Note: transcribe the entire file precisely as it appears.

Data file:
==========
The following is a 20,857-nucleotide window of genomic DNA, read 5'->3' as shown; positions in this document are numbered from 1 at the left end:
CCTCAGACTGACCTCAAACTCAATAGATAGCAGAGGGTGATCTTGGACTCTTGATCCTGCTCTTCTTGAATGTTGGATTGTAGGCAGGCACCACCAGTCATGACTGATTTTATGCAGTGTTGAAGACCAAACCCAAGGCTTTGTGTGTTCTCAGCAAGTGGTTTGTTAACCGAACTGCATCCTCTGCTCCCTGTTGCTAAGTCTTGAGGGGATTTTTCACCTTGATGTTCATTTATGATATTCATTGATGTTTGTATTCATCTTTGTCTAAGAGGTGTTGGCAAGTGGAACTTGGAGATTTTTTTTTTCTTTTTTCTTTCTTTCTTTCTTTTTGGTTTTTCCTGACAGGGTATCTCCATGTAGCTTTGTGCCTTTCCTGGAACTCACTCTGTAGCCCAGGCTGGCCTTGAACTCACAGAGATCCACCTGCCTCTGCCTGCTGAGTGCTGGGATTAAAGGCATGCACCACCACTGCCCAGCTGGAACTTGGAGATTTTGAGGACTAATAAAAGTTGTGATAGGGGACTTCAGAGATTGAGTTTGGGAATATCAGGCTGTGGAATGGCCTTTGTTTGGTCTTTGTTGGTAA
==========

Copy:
The following is a 20,857-nucleotide window of genomic DNA, read 5'->3' as shown; positions in this document are numbered from 1 at the left end:
CCTCAGACTGACCTCAAACTCAATAGATAGCAGAGGGTGATCTTGGACTCTTGATCCTGCTCTTCTTGAATGTTGGATTGTAGGCAGGCACCACCAGTCATGACTGATTTTATGCAGTGTTGAAGACCAAACCCAAGGCTTTGTGTGTTCTCAGCAAGTGGTTTGTTAACCGAACTGCATCCTCTGCTCCCTGTTGCTAAGTCTTGAGGGGATTTTTCACCTTGATGTTCATTTATGATATTCATTGATGTTTGTATTCATCTTTGTCTAAGAGGTGTTGGCAAGTGGAACTTGGAGATTTTTTTTTTCTTTTTTCTTTCTTTCTTTCTTTTTGGTTTTTCCTGACAGGGTATCTCCATGTAGCTTTGTGCCTTTCCTGGAACTCACTCTGTAGCCCAGGCTGGCCTTGAACTCACAGAGATCCACCTGCCTCTGCCTGCTGAGTGCTGGGATTAAAGGCATGCACCACCACTGCCCAGCTGGAACTTGGAGATTTTGAGGACTAATAAAAGTTGTGATAGGGGACTTCAGAGATTGAGTTTGGGAATATCAGGCTGTGGAATGGCCTTTGTTTGGTCTTTGTTGGTAA